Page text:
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MSU scientists make 'killer' recipes to fight cancer cells
MISSISSIPPI STATE -- Cancer kills nearly 600,000 Americans each year, and a team of researchers at Mississippi State University is developing new and better ways of fighting back.
Dr. Cody Coyne, professor of molecular pharmacology and immunology in the Department of Basic Sciences at the MSU College of Veterinary Medicine, and his team of scientists are researching more effective ways to kill cancer cells.
While his work is incredibly complex, he has a simple analogy.
“Orchestrating, organizing and preparing detailed research investigations parallels the way a large kitchen is managed in a large, successful restaurant as it pertains to timing, temperature, measuring, purchasing and interpreting results,” Coyne said. “Many variables have to be simultaneously and sequentially controlled in order to acquire or generate a useful end product.”
Coyne and his team develop therapies that target specific cells and avoid collateral damage to healthy cells and systems.
“The major emphasis of our pharmacology research program is the molecular design and organic chemistry synthesis of anti-cancer agents that possess properties of selective, targeted delivery. Cancer cells can be killed more effectively, and healthy tissues and organ systems experience a much lower exposure,” he said.
When most conventional chemotherapeutic agents are administered, they distribute throughout the entire body rather than entering exclusively into cancer cells. This widespread distribution increases the risk of severe side effects.
“When you’re treating cancer, you’re trying to kill something that is partly self -- it’s not a foreign pathogen or parasite,” he said. “We have a lot of things that can kill cancer, but what limits our success is how well the patient tolerates collateral damage.”
In contrast, selective, targeted delivery minimizes the exposure of normal tissues and organ systems to anti-cancer therapies. Selective delivery is so effective that it reduces the undesirable side effects that typically limit the amount of time therapy can be administered.
“What we’re involved in is using chemistry and cancer cell biology concepts to establish a pharmacological approach to targeting therapy for tumors,” he explained. “We’ve established the molecular design of covalent immunochemotherapeutics with properties of selective targeted delivery. We’ve distinguished ourselves in using different organic chemistry reactions that allow us to make these types of anti-cancer agents.”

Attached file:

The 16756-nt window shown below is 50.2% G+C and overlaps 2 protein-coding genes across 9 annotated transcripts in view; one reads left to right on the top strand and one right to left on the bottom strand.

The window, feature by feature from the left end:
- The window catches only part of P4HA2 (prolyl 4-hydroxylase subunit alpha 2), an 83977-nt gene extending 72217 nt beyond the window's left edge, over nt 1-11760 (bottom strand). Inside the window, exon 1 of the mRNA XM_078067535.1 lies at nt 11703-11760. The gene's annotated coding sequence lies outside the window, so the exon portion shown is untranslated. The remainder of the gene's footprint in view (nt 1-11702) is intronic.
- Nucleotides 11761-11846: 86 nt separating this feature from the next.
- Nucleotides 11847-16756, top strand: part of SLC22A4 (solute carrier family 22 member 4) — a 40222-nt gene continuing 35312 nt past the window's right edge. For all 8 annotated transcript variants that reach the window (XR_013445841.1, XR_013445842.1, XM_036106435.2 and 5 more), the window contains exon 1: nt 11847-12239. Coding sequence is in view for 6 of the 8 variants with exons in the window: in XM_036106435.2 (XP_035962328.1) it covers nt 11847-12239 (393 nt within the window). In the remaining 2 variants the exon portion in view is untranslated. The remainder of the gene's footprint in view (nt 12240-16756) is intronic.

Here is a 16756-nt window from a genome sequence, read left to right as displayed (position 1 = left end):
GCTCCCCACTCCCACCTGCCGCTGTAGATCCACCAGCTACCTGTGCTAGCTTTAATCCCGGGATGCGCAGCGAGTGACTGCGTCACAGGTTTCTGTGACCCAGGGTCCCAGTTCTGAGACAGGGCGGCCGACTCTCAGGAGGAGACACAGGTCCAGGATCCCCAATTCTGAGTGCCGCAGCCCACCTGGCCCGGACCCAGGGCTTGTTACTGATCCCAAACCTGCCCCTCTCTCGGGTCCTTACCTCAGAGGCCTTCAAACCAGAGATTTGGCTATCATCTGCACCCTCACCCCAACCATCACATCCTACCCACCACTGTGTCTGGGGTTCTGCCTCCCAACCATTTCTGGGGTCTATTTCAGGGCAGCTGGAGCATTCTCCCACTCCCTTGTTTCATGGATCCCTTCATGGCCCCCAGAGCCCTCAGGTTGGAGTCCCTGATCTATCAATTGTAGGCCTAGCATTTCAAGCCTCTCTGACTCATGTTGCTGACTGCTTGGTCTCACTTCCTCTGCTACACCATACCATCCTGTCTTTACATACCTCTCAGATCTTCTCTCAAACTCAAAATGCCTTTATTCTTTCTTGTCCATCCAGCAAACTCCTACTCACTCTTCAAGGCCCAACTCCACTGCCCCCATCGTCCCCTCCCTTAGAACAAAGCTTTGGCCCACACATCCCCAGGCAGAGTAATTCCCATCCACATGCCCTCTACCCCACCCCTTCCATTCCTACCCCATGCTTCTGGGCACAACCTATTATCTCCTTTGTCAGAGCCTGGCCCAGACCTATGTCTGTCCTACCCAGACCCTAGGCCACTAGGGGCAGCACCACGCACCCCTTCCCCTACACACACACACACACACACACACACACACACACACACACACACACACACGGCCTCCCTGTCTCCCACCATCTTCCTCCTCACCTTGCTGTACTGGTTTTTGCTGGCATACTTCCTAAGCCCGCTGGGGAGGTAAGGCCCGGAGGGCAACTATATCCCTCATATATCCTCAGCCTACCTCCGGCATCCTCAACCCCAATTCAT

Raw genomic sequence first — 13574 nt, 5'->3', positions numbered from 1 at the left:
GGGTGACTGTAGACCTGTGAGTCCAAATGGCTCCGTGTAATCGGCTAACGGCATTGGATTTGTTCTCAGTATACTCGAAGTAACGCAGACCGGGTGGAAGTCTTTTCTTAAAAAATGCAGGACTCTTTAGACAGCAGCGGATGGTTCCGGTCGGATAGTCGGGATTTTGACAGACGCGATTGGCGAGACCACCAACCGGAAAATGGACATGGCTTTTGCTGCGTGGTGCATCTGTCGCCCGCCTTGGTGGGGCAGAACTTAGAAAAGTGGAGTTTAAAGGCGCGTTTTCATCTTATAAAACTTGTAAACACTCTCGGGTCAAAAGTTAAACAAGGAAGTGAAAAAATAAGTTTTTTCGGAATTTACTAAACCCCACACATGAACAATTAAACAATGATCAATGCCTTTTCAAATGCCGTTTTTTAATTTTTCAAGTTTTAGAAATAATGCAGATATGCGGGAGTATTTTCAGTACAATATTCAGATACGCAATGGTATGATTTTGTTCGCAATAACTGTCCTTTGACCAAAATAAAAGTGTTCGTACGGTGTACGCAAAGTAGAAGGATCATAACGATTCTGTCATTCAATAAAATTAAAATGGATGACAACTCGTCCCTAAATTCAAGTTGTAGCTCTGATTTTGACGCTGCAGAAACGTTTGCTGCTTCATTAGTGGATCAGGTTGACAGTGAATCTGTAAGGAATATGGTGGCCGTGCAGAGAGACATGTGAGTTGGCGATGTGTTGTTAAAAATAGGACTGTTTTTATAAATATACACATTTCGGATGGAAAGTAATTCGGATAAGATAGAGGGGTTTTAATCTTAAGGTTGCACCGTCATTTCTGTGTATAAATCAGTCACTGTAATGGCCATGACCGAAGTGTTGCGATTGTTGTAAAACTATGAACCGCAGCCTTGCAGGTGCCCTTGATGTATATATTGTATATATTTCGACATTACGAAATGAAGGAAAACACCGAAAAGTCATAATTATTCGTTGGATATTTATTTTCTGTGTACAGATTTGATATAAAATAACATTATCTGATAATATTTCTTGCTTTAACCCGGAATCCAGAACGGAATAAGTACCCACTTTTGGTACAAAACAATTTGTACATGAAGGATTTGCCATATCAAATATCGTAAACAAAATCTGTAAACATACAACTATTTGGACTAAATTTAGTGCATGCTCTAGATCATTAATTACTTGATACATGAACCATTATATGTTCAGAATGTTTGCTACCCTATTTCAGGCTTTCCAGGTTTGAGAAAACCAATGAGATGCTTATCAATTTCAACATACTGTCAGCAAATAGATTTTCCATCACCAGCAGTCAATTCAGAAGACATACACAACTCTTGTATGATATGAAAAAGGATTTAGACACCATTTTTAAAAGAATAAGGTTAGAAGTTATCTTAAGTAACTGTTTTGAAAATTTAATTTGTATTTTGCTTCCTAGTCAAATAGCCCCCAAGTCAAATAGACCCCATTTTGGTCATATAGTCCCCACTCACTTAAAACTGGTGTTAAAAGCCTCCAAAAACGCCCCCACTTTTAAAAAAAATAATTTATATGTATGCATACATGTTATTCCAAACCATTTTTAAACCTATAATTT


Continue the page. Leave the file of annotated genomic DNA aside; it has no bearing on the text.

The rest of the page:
Selective, targeted delivery therapies offer other advantages as well.
“These therapies maximize the amount of anti-cancer agent that enters the interior of cancer cells, achieving levels that cannot be attained with the administration of conventional chemotherapeutics,” Coyne said.
Dr. Kent Hoblet, dean of the MSU College of Veterinary Medicine, said Coyne’s research offers benefits to both veterinary and human medicine.
“Not many would expect that this kind of research is conducted at a veterinary college,” Hoblet said. “It really exemplifies how veterinarians are on the front lines of discovering and understanding the connections between, and ultimately improving, human and animal health.”
Coyne said his goal has been to establish the molecular design and produce as many different agents with properties of selective, targeted delivery as possible.
“Our laboratory has published the molecular design and organic chemistry synthesis of more anti-cancer agents that possess properties of selective, targeted delivery properties than any other laboratory to date,” he said.
To achieve this, Coyne and his colleagues devote months to molecular design.
“We must identify new organic chemistry reactions that can be matched with an appropriate chemotherapeutic agent for synthesis procedures, identify a relevant neoplastic disease state, and identify sites on the exterior surface of cancer cells that can be used as targets,” he said.
Compared to traditional chemotherapy, treating cancer with targeted therapies is safer, reduces collateral injury and allows the agent to accumulate in the cancer cell at higher concentrations.
“Our bottom line is, ‘how many cancer cells did our agent kill?’ It’s the most direct, real-life correlation to cancer. What concentration is needed? How much time do the cancer cells have to be around the agent? We want to translate our research into real-life solutions for existing problems,” he said.
Contact: Karen Templeton, 662-325-1100